IF a family in my neighborhood went to a restaurant, it usually signaled that a special occasion was at hand, such as the high-school graduation of a child who would be attending college rather than following Dad into a plant or mill or Mom into the kitchen and laundry room. Most families didn’t “do without,” but they also didn’t have much more than they needed. Except when my father owned the rusty pickup truck used to carry supplies to his cabin-in-progress—a truck he would later sell to a guy who fled town before the check bounced—I can’t recall any family that owned two vehicles. Siblings of the same sex were expected to share a bedroom, as one of my friends and his three brothers did, their dirty clothing piled on the narrow floor space between the bunk beds abutting opposite walls, the mound of muddy and grassy denim and cotton providing a good cushion when each morning the brothers in the top bunks would ignore the ladder and leap down. Of course, women did the laundry. Women prepared the meals. Women changed the diapers. Women cleaned the house. Even the women who worked fulltime at Harrison Radiator, one of the few local industries that would hire them for jobs other than typing and cleaning, they too did most of the housework and childcare and cooking.
If women’s liberation came late to my neighborhood, perhaps in small part it was because it was difficult to be envious of a man who came home coughing up foundry fumes or whose skin was yellowed by the chemical plant, and who, during weekends and vacations, had built the house the family lived in.
MY uncle Al punched the time clock at the power plant for the first time a mere two mornings after his high-school graduation, when my father was still a junior-high-school student. By the time America entered World War II, Al had been trained to weld at the plant and therefore was eligible for a military deferment as a skilled employee of an essential industry; but he enlisted in the army anyhow, and was wounded in Germany. Before his wound healed, the war ended. Eventually he went back to work at the plant, welding broken-down machinery and leaky boilers until the day when his foreman—who had been deferred from military service—began to chew him out for loafing on the job. Al didn’t tell me what he said in response. He told me only, “I didn’t let him finish.” He walked midday from the massive oven that was the power plant, from its air peppered with fly ash and coal dust, from its rattling, banging, whining conveyors and crushers and turbines, from its dingy lighting. The next morning, he went to work on a construction job as a steamfitter.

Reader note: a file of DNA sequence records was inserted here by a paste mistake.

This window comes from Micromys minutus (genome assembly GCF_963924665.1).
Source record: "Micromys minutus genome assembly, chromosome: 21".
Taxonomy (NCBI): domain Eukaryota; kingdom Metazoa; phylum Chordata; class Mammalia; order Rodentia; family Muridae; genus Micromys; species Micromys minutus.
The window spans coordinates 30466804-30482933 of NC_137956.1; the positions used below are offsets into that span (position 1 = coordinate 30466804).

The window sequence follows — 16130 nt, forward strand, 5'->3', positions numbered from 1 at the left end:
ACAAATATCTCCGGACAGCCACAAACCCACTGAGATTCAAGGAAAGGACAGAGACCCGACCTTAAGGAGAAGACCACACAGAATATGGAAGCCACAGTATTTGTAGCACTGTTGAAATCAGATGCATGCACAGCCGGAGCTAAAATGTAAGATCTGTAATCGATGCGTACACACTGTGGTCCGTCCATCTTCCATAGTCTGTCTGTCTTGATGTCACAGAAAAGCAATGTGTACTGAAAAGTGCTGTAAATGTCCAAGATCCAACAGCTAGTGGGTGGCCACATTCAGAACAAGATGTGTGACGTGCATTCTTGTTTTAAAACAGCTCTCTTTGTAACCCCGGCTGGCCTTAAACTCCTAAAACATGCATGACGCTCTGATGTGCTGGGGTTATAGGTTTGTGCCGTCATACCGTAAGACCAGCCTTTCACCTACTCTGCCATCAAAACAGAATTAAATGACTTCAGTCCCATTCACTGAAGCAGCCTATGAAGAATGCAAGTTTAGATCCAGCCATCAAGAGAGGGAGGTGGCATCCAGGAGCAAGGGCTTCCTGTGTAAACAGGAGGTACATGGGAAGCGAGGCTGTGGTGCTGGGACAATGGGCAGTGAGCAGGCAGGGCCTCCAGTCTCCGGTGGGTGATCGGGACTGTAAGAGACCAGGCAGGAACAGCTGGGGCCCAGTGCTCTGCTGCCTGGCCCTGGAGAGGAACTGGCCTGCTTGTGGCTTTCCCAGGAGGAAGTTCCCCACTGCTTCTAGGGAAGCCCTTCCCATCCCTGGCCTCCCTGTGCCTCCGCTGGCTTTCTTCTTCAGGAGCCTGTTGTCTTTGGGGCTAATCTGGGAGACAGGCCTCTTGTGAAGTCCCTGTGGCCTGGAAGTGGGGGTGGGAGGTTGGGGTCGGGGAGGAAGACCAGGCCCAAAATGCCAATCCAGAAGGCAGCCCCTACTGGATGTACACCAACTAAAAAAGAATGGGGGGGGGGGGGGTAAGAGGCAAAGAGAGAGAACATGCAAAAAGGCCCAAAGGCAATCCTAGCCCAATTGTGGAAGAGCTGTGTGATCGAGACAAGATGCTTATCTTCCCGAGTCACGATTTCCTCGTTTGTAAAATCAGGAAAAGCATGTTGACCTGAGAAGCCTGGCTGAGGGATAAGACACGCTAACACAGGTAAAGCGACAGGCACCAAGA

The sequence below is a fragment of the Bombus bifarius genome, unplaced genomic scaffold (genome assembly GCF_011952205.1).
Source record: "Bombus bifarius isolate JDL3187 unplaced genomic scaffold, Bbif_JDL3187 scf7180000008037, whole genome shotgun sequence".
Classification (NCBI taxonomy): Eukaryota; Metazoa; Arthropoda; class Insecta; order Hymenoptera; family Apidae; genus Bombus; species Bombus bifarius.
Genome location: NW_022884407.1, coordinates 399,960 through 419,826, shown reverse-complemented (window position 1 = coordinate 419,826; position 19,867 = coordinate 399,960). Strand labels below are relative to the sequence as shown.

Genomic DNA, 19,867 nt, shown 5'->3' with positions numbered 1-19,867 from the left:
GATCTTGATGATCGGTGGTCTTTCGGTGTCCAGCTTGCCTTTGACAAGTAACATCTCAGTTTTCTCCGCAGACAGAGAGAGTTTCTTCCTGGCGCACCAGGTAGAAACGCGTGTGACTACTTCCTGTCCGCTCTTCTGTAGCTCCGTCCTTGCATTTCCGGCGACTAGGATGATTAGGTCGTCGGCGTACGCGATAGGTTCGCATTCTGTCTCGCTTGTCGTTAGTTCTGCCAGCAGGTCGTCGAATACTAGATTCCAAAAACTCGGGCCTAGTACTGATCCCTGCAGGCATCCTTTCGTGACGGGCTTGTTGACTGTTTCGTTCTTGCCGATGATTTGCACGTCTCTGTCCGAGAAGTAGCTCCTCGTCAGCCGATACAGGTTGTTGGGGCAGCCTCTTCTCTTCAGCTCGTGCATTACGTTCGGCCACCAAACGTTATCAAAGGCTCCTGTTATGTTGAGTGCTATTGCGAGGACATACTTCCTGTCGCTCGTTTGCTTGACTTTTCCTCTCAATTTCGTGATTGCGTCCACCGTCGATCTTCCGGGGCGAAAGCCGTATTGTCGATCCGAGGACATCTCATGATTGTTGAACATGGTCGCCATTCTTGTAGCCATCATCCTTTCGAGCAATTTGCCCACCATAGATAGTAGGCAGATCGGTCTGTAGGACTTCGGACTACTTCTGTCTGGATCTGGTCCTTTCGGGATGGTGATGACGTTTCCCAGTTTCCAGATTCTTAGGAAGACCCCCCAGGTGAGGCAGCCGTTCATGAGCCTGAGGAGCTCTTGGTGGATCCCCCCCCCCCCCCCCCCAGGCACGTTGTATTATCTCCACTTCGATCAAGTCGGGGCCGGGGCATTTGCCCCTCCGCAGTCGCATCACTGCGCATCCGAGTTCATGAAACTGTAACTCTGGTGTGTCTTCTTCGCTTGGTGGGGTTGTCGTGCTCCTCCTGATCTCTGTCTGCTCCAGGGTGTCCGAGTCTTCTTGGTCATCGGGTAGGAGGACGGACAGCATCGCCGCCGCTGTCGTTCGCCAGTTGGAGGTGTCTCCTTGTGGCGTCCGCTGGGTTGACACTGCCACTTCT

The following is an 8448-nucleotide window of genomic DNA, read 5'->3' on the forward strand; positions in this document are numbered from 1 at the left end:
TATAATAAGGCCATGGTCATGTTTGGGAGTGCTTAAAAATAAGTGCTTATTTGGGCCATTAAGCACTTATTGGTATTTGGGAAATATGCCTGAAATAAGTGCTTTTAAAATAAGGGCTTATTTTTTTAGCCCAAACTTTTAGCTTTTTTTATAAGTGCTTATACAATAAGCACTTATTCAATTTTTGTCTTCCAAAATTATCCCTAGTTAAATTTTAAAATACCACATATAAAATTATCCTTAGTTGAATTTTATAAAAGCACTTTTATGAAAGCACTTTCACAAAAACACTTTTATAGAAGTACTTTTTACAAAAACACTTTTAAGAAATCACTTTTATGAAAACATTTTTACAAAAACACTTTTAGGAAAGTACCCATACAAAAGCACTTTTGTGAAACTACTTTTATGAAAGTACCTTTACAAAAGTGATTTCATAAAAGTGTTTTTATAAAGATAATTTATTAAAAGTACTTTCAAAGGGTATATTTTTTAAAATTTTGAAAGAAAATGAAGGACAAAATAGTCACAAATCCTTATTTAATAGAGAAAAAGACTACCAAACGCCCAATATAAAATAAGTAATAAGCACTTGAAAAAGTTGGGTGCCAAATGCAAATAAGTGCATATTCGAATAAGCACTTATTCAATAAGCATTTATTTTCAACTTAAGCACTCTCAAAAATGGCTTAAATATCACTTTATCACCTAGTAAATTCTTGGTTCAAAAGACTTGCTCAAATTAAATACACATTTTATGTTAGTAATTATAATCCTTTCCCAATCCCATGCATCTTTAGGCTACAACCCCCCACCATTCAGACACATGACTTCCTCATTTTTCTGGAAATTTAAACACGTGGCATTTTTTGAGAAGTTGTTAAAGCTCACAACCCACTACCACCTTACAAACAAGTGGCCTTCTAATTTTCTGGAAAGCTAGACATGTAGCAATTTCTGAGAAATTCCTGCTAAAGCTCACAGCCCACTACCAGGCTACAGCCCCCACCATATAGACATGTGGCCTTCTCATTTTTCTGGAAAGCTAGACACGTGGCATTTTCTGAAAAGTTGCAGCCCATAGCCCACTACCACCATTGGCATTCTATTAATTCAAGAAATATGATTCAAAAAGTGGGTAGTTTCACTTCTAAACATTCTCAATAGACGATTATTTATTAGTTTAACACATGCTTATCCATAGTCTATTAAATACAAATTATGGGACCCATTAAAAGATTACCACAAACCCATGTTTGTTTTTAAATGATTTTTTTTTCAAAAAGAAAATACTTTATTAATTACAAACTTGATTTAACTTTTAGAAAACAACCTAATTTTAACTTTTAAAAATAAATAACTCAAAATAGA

When I was paying for my education by working summers at the plant, I was tempted to quit college to take a full-time job there—to endure where my paternal grandfather had until his retirement and where my dying father had until he could no longer climb the stairs to the time clock each morning—though I might just as well have moved into a casket to lay in the dark and count the shovelfuls of dirt as they thumped and rattled the lid. “Come on, now,” Al said. “Can you imagine walking into that place for the rest of your life? You better think, boy.”
Back then it was taken for granted that a lad could go to work where his grandfather and father had. He would assume that his own sons and grandsons could work there as well. So many graduates of my high school took jobs on the mass-production line at the nearby Harrison Radiator plant that we students liked to say our school had signed a labor contract with Harrison, a joke not so absurd when you consider how well the petty rules and generally numbing instruction at American schools prepare their graduates to function like androids. Yet, by now, anyone who remembers the joke must think of it nostalgically. Mass production lines all over the country are increasingly run by actual robots—which decline to join the union, don’t take lunch breaks, and never cuss out the foreman. If I had gone to work at the power plant, I eventually would have learned that the plant was closing and that I could have more than summers off.